Source: SAMUEL MANGOLD-LENETT
The Internal Revenue Service may soon require the American people to digitally scan their faces in order to file their taxes and access their financial records, the Washington Post reported.
Currently, Americans can file their taxes the way they always have, via the United States Postal Service or e-file, but by the summer of 2022, the IRS is expecting Americans to upload pictures or brief videos of their face via smartphone, tablet, or computer to access their personal records, per a November 2021 press release from the IRS.
The federal government awarded an $86 million contract to the digital security firm ID.me in order to accomplish this feat. ID.me is already testing this system; if individuals try to access their IRS documents online, there is a good chance they will encounter the ID.me identification protocols.
ID.me reported that in December 2021, more than 60,000 face photos were submitted in a single day, although it is unclear how many of these were uploaded by taxpayers. There were also high numbers of complaints regarding the identity verification process that caused people to abandon the process out of frustration.
According to ID.me’s website, “the company’s technology meets the highest federal standards” and already has existing relationships with “27 states, multiple federal agencies, and over 500 name brand retailers.”
The company’s homepage touts its relationship with the United States Department of Veterans Affairs, Linkedin, and the insurance company USAA. Notably, ID.me also does business with the Chinese technology company Lenovo.
The United States government buys a considerable amount of technology from Lenovo, despite it being controlled by the Chinese Communist Party and funneling sensitive data to the Chinese intelligence apparatus.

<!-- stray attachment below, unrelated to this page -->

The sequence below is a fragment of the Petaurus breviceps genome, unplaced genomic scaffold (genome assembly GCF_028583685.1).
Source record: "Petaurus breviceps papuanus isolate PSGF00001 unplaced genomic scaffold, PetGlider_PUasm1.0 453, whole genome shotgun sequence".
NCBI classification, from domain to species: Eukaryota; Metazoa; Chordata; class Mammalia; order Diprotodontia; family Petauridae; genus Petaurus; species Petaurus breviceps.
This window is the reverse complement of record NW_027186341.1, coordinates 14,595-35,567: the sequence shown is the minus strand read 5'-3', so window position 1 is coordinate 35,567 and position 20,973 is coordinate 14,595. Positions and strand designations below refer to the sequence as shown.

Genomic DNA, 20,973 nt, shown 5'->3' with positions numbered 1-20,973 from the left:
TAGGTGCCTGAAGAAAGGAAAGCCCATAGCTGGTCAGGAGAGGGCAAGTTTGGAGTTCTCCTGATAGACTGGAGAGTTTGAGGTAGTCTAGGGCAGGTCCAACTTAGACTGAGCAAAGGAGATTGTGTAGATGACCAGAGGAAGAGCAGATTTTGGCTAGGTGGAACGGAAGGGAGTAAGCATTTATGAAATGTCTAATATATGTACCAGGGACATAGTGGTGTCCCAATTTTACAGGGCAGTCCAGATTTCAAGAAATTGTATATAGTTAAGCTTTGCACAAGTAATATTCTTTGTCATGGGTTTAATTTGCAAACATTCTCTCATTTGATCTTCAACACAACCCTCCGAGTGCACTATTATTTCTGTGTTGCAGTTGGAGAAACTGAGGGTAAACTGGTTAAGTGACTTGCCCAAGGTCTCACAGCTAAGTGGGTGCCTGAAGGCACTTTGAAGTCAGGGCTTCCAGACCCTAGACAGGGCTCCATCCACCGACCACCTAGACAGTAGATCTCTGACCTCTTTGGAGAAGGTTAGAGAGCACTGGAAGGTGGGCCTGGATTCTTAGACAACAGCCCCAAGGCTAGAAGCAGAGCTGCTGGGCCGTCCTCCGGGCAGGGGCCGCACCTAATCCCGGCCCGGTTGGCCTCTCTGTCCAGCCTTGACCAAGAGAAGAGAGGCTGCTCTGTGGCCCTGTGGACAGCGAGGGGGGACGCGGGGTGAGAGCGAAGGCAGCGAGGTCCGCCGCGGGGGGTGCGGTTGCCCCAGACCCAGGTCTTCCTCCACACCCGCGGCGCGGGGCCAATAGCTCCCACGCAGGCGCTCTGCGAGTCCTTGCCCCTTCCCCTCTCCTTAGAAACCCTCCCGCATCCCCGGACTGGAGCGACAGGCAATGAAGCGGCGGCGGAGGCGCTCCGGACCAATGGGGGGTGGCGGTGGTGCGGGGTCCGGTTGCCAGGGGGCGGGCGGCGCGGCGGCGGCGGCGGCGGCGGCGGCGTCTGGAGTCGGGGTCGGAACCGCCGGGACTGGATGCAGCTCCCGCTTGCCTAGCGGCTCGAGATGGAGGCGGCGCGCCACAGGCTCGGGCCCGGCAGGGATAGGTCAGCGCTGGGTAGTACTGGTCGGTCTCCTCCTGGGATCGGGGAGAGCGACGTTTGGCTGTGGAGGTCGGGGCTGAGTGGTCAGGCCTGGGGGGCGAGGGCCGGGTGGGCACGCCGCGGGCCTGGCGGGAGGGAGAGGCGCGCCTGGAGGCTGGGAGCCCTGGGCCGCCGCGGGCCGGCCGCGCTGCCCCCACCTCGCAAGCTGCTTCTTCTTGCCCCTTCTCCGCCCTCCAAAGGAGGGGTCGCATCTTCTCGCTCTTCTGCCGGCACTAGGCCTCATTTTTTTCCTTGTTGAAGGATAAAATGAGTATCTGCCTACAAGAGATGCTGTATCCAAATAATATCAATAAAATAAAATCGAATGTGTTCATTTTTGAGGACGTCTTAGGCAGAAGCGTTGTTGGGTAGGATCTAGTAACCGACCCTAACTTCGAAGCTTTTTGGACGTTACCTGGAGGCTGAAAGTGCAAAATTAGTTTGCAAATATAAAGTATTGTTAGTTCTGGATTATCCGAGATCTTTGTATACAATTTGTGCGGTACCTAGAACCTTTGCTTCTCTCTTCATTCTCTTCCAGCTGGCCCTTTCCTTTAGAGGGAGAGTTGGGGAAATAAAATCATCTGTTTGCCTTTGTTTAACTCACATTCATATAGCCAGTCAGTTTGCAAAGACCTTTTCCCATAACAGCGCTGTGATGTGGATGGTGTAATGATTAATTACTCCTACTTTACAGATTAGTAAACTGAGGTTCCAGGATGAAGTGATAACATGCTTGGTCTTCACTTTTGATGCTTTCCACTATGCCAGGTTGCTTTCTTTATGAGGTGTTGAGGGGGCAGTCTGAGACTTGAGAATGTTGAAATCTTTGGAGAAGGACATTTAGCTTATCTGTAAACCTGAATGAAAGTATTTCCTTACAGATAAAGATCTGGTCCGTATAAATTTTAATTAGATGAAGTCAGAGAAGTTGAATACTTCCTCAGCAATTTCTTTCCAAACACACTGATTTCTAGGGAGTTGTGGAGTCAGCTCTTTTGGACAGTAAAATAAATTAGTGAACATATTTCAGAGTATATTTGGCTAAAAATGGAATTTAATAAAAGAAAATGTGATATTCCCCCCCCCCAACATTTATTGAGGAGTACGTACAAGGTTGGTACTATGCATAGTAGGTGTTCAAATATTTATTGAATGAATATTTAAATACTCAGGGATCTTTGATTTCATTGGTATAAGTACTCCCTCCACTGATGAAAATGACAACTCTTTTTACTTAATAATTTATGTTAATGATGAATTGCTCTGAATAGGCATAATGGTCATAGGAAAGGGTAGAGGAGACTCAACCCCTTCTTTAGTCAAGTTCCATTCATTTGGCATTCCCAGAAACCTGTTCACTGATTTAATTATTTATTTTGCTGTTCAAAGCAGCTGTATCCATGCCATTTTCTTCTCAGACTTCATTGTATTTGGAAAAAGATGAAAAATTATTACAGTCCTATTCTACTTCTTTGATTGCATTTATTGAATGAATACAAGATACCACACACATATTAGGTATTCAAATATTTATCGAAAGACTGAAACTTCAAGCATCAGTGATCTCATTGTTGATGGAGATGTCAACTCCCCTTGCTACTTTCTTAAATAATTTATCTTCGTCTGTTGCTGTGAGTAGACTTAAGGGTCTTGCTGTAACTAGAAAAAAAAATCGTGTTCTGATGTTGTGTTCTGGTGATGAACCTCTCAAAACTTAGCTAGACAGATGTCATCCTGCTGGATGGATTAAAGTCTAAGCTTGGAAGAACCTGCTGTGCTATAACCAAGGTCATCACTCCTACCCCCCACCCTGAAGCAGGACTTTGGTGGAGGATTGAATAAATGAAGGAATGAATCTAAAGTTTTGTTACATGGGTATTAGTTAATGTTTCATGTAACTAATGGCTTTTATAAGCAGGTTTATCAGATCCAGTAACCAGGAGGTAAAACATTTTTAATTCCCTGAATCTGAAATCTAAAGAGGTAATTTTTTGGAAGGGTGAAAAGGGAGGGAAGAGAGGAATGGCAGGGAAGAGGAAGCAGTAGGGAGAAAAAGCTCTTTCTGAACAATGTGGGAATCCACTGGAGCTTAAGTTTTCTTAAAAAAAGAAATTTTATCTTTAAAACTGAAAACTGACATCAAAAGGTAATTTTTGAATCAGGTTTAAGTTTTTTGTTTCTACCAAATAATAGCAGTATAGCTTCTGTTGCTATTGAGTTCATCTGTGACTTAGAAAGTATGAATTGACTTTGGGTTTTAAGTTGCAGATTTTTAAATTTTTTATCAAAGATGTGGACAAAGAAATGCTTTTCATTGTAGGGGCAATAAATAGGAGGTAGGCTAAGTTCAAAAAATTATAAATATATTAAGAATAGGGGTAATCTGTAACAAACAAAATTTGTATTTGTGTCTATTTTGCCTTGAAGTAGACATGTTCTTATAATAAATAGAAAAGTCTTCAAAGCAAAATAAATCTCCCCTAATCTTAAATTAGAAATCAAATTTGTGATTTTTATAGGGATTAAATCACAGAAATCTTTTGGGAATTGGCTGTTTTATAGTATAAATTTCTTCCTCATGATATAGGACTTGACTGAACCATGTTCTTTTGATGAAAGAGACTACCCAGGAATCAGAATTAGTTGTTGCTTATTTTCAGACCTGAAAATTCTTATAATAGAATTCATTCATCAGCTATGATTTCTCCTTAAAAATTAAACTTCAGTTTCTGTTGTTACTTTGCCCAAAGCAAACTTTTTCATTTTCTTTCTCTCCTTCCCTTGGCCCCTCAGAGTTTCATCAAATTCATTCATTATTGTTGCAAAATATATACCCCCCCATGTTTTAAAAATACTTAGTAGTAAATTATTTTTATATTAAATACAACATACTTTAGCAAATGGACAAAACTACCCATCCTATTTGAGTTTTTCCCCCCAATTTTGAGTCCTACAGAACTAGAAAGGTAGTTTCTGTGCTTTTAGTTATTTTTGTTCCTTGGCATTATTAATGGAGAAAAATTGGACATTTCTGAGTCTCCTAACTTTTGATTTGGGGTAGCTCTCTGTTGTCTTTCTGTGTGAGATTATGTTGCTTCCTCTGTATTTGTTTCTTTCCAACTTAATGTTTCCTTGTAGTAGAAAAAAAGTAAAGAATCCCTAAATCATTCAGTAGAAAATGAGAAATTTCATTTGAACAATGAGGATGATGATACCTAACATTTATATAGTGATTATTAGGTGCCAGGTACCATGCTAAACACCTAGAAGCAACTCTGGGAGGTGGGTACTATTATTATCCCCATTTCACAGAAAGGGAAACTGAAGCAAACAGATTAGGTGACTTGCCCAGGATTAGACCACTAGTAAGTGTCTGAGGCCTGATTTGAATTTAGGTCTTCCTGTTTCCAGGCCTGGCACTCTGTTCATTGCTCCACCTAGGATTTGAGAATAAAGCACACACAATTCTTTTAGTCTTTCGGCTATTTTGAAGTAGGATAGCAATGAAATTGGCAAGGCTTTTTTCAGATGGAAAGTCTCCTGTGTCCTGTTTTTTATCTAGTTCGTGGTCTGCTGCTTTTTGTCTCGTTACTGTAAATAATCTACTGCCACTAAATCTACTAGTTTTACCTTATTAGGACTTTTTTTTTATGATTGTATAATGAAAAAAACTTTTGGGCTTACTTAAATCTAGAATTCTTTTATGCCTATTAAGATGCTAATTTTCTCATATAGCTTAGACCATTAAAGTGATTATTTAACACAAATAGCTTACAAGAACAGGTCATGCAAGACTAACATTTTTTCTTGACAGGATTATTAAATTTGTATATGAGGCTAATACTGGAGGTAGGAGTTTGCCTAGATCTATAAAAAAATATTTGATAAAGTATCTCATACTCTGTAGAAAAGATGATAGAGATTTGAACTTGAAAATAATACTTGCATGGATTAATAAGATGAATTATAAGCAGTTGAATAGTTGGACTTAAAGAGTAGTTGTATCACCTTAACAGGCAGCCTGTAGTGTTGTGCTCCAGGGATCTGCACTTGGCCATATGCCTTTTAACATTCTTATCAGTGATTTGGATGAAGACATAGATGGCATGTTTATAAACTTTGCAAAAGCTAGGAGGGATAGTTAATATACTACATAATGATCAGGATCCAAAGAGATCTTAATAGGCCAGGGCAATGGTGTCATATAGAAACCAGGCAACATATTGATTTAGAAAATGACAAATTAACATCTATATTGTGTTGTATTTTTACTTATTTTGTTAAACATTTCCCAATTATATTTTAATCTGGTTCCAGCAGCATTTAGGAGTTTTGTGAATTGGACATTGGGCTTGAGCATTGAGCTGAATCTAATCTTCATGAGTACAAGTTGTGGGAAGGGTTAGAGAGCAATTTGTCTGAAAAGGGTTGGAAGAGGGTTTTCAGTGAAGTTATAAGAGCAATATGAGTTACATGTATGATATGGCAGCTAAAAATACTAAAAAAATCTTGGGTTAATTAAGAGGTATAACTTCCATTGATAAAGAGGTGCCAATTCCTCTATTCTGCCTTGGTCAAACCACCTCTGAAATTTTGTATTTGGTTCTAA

What the IRS’ relationship with ID.me means for the future of private tax preparation services — like H&R Block — remains to be seen, but adding the requirement of facial recognition to access one’s tax records is likely not to be a popular decision once implemented on a large scale.
Furthermore, despite digital technology infiltrating every aspect of the human experience, there remains a sizable discrepancy in the American people’s tech-savviness. Many people in older generations still struggle with accessing and navigating digital platforms, whether they have access to the internet or not.
Some members of Congress have expressed concern over giving ID.me such power over sensitive personal information and what it could mean for the future of data privacy and transparency in government.
Rep. Ted Lieu (D-Calif.) called the IRS and ID.me collaboration a “very, very bad idea” and that it would “further weaken Americans’ privacy.”
Sen. Ron Wyden (D-Ore.) said that he was “very disturbed that Americans may have to submit to a facial recognition system” to “access personal data on the IRS website.”
I’m very disturbed that Americans may have to submit to a facial recognition system, wait on hold for hours, or both, to access personal data on the IRS website. While e-filing returns remain unaffected, I’m pushing the IRS for greater transparency on this plan. https://t.co/8l7m2OiPOI— Ron Wyden (@RonWyden) January 21, 2022
A Senate Finance Committee aide told the Washington Post that the committee is working toward scheduling meetings with the IRS and ID.me to address these concerns.